... pastor sprinkled earth upon it, it was observed that the tears streamed down his cheeks, and it was long after dark before he quitted the churchyard to return. He had become a proverb for obstinacy for miles beyond his own residence; and people who dealt with him for fish in the harbour, if they once began to bargain, were as likely as not to see him without a ...
— The Pilot and his Wife • Jonas Lie

... capital in the world, and sees around him all the signs of advanced and advancing civilization. Then as, perhaps, he views the scene from the Tower of the Elphinstone College, and looks down on the beautiful city, on the masts of the shipping lying in the splendid harbour, and on the moving throngs of people to whom we have given peace and order, what thoughts must fill his mind! And what thoughts further, as on turning to view the scene without the city he sees on one side of it the tall chimneys of the numerous mills which have sprung up in recent times, ...
— Gold, Sport, And Coffee Planting In Mysore • Robert H. Elliot

... every side. Surely, I had never before seen this city, nor one comparable to it. Raising my eyes at last towards the horizon, I looked westward. That blue ribbon winding away to the sunset, was it not the sinuous Charles? I looked east: Boston harbour stretched before me with its headlands, not one of its green ...
— The World's Greatest Books—Volume 14—Philosophy and Economics • Various

... the old man and I hadn't kept a sharp lookout the men would have put a boat over quietly on one of those calm nights, and pulled away, leaving the captain and me and the mad cook to work the schooner into harbour. We should have done it somehow, of course, for we hadn't far to run if we could get a breeze; and once or twice I found myself wishing that the crew were really gone, for the awful state of fright in which they lived was beginning to work on me too. You see I partly believed ...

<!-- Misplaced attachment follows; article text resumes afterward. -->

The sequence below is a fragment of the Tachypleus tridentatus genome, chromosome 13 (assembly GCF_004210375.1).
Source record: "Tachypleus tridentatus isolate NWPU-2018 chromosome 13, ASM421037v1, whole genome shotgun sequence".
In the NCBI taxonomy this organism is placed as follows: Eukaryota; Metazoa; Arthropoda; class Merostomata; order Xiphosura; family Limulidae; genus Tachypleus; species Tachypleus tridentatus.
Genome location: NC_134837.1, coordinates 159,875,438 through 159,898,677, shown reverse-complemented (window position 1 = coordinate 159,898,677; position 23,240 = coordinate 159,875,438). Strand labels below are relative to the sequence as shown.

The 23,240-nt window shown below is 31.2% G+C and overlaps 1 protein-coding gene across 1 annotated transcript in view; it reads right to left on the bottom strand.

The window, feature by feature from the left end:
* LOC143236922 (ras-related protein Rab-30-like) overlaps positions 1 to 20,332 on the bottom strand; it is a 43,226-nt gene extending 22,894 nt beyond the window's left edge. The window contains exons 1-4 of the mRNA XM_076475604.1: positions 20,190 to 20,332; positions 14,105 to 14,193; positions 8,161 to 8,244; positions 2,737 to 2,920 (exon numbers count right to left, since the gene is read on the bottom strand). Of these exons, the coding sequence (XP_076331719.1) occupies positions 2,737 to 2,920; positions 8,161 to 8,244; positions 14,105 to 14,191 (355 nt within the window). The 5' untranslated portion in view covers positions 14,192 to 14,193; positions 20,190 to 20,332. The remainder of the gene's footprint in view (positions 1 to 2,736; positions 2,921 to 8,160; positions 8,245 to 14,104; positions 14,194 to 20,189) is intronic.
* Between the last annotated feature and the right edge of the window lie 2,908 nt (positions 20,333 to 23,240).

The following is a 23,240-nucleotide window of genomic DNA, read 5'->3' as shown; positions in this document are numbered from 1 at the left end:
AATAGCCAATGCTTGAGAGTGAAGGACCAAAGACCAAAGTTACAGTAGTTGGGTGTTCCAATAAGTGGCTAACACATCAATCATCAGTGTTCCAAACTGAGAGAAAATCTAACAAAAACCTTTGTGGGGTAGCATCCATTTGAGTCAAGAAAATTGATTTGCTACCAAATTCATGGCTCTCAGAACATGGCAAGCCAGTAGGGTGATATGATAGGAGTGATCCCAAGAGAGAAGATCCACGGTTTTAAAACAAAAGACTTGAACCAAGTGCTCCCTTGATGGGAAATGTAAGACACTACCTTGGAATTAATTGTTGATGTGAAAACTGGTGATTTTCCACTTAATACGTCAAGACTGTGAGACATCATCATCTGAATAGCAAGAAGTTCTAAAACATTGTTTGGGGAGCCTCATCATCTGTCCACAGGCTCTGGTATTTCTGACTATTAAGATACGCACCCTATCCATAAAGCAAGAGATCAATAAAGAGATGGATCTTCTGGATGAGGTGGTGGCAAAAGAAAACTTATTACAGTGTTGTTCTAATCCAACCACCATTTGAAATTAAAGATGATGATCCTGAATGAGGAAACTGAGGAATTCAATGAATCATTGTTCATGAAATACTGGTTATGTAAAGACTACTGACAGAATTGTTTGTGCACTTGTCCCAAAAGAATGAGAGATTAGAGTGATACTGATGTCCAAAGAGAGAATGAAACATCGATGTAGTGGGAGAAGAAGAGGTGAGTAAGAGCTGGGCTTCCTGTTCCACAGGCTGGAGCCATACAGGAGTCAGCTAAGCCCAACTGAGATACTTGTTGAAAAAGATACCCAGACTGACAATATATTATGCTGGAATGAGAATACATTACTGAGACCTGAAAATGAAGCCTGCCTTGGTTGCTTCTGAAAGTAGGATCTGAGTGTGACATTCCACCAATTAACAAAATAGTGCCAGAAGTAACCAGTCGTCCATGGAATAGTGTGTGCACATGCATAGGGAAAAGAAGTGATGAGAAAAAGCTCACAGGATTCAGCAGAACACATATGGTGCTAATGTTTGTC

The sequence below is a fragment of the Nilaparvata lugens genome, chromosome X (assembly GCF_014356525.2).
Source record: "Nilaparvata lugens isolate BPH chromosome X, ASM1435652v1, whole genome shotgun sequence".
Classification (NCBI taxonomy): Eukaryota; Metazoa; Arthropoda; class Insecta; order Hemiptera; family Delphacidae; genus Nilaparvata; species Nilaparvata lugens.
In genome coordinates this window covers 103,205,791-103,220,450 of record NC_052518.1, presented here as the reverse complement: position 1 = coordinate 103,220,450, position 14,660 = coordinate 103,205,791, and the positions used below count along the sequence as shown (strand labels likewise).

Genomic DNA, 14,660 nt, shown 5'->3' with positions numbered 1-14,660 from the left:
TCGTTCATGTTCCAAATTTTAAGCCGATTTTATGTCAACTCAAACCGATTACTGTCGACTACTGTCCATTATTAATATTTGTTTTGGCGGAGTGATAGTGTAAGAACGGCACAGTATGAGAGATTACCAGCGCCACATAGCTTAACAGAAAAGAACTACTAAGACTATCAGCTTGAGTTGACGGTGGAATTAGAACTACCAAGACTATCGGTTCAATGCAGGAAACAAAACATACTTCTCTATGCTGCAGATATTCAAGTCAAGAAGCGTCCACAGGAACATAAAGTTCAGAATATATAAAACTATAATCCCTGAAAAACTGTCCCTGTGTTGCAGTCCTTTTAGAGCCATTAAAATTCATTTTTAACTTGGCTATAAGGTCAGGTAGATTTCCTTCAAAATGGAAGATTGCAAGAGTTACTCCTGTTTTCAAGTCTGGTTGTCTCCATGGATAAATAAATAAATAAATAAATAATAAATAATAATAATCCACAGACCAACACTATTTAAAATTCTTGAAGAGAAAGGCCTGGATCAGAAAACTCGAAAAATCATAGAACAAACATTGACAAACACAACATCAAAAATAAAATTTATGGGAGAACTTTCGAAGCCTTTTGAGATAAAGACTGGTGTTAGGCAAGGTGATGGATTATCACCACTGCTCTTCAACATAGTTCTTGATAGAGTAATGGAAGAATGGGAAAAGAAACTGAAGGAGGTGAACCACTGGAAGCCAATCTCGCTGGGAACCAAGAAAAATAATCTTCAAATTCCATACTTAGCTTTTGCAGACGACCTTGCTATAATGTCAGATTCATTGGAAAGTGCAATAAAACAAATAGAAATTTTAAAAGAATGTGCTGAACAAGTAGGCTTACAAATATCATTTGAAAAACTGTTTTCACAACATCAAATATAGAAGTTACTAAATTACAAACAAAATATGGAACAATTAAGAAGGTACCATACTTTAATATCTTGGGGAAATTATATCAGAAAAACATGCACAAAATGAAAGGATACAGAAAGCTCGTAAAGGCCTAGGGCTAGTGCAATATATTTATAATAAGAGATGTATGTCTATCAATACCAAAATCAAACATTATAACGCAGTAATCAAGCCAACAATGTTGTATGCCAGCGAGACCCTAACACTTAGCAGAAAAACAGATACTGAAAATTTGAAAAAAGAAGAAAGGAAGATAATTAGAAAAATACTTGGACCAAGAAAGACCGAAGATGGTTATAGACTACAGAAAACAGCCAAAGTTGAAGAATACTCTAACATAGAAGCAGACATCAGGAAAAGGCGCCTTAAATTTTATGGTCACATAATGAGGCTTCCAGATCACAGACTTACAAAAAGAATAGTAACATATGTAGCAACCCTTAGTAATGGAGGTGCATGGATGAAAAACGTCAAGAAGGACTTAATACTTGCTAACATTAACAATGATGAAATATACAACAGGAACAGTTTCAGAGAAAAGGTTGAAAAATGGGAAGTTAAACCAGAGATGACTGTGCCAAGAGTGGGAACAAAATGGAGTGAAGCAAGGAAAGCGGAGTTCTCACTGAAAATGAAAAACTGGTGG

— Man Overboard! • F(rancis) Marion Crawford

... Gannet which one thick night crashed through the outer protecting glass of the lighthouse lamp. As many as seven hundred birds in one month have killed themselves by flying against the Bartholdi Statue of Liberty in New York Harbour. As its torch is no longer lighted the death-rate here has been greatly reduced, although some birds are still killed by flying against the statue. Many were formerly killed by striking the Washington Monument, ...
— The Bird Study Book • Thomas Gilbert Pearson

... dew,—never more fragrant than then, yet with the weight of its sweet burden it bends a little;—like that was the droop of Faith's head at this minute. Whither had the whirl of this evening whirled her? Faith did not know. She felt as if, to some harbour of rest, broad and safe; the very one where from its fitness it seemed she ought to be. But shyly and confusedly, she felt it much as a man feels the ground, who is near taken off it by a hurricane. Yet she felt it, for her head drooped more ...
— Say and Seal, Volume II • Susan Warner